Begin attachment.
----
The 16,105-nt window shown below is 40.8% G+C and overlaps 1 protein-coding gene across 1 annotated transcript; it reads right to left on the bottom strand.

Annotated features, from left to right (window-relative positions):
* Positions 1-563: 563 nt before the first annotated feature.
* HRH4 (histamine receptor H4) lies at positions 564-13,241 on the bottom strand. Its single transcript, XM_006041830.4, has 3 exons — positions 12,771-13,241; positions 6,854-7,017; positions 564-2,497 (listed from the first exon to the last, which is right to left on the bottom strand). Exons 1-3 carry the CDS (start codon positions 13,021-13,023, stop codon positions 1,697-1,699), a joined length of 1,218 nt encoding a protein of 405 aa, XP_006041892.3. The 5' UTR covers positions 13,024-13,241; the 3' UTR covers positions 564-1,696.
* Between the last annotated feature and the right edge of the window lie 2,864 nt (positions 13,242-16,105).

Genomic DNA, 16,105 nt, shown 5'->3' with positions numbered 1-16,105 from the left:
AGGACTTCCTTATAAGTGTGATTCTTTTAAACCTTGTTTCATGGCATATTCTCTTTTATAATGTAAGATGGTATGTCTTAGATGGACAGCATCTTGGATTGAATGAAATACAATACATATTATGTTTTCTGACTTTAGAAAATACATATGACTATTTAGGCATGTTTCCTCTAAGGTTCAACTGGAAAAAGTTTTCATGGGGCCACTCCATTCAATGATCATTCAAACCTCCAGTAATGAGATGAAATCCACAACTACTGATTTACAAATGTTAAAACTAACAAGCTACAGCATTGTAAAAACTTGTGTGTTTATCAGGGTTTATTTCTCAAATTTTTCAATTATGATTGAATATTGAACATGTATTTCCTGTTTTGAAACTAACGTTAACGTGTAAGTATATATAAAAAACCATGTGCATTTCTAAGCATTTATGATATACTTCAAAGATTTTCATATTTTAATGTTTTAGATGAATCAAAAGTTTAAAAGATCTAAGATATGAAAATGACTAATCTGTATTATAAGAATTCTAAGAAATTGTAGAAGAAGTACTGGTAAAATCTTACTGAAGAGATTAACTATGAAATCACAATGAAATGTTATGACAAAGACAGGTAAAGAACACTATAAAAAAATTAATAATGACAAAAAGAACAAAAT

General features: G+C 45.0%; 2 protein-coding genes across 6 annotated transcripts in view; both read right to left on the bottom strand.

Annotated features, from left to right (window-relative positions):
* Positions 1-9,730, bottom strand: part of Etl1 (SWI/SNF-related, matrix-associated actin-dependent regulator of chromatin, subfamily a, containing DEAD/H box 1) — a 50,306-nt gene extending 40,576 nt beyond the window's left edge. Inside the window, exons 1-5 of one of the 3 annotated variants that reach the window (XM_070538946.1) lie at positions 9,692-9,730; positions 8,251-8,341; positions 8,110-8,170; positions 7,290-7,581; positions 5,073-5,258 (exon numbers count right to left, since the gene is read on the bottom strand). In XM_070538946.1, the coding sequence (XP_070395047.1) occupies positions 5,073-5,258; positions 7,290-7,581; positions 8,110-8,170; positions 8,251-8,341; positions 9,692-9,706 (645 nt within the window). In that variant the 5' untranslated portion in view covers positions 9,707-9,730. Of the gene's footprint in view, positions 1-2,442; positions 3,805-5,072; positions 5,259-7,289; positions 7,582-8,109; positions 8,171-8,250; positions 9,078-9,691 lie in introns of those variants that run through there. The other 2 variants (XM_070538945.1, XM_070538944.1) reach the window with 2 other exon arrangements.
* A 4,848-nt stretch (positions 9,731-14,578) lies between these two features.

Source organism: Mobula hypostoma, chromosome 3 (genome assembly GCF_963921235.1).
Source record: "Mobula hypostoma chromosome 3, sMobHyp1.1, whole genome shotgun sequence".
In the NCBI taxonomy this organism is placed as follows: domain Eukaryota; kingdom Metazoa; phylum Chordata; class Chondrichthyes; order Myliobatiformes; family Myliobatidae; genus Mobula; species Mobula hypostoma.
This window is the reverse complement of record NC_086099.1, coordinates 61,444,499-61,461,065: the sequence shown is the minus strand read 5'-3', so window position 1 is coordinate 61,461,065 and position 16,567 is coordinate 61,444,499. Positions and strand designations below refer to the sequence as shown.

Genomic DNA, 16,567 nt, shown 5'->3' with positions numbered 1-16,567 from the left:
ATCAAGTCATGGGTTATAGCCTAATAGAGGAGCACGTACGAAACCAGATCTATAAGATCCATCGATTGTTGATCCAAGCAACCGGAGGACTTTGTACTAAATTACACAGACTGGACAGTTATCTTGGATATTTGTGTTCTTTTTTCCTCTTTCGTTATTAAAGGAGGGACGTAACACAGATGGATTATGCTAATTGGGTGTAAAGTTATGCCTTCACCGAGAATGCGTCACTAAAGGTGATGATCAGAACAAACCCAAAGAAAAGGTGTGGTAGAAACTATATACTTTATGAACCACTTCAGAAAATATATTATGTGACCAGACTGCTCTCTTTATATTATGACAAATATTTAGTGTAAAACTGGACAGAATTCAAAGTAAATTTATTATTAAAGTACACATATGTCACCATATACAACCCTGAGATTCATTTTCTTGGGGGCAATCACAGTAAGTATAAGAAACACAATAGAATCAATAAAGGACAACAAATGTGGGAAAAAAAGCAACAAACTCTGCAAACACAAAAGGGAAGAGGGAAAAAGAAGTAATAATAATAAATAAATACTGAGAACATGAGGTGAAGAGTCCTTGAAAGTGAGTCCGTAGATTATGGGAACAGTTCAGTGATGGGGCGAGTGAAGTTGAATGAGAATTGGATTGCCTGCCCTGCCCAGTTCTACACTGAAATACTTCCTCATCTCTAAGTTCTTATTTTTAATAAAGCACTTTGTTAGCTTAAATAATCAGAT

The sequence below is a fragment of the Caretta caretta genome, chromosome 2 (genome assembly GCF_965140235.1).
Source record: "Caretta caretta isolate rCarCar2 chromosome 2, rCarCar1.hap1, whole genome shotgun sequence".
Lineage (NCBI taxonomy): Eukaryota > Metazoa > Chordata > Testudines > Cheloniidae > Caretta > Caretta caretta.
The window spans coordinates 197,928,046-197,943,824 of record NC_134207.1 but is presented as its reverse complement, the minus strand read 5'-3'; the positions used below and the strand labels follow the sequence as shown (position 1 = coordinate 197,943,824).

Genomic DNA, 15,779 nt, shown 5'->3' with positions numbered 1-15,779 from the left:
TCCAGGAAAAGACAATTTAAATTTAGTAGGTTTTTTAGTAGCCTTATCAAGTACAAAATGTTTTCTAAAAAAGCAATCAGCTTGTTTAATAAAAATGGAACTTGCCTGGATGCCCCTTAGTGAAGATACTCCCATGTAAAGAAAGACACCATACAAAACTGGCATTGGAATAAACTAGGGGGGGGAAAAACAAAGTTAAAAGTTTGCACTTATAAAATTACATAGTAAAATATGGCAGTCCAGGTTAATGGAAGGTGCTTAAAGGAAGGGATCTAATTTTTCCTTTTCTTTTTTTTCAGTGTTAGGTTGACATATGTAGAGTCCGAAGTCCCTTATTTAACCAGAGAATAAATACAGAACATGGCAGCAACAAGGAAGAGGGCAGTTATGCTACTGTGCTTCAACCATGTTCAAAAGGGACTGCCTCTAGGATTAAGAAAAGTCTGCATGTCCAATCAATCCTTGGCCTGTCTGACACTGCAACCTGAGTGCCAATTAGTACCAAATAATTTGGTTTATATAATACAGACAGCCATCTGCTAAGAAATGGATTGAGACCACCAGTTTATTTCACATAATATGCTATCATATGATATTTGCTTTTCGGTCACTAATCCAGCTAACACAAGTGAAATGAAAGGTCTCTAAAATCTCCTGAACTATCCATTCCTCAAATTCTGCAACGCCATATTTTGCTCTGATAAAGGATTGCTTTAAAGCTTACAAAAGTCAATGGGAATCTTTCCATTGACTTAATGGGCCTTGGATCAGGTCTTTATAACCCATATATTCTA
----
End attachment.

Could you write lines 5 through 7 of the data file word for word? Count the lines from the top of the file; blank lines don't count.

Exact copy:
* Between the last annotated feature and the right edge of the window lie 2,864 nt (positions 13,242-16,105).

Genomic DNA, 16,105 nt, shown 5'->3' with positions numbered 1-16,105 from the left:
AGGACTTCCTTATAAGTGTGATTCTTTTAAACCTTGTTTCATGGCATATTCTCTTTTATAATGTAAGATGGTATGTCTTAGATGGACAGCATCTTGGATTGAATGAAATACAATACATATTATGTTTTCTGACTTTAGAAAATACATATGACTATTTAGGCATGTTTCCTCTAAGGTTCAACTGGAAAAAGTTTTCATGGGGCCACTCCATTCAATGATCATTCAAACCTCCAGTAATGAGATGAAATCCACAACTACTGATTTACAAATGTTAAAACTAACAAGCTACAGCATTGTAAAAACTTGTGTGTTTATCAGGGTTTATTTCTCAAATTTTTCAATTATGATTGAATATTGAACATGTATTTCCTGTTTTGAAACTAACGTTAACGTGTAAGTATATATAAAAAACCATGTGCATTTCTAAGCATTTATGATATACTTCAAAGATTTTCATATTTTAATGTTTTAGATGAATCAAAAGTTTAAAAGATCTAAGATATGAAAATGACTAATCTGTATTATAAGAATTCTAAGAAATTGTAGAAGAAGTACTGGTAAAATCTTACTGAAGAGATTAACTATGAAATCACAATGAAATGTTATGACAAAGACAGGTAAAGAACACTATAAAAAAATTAATAATGACAAAAAGAACAAAAT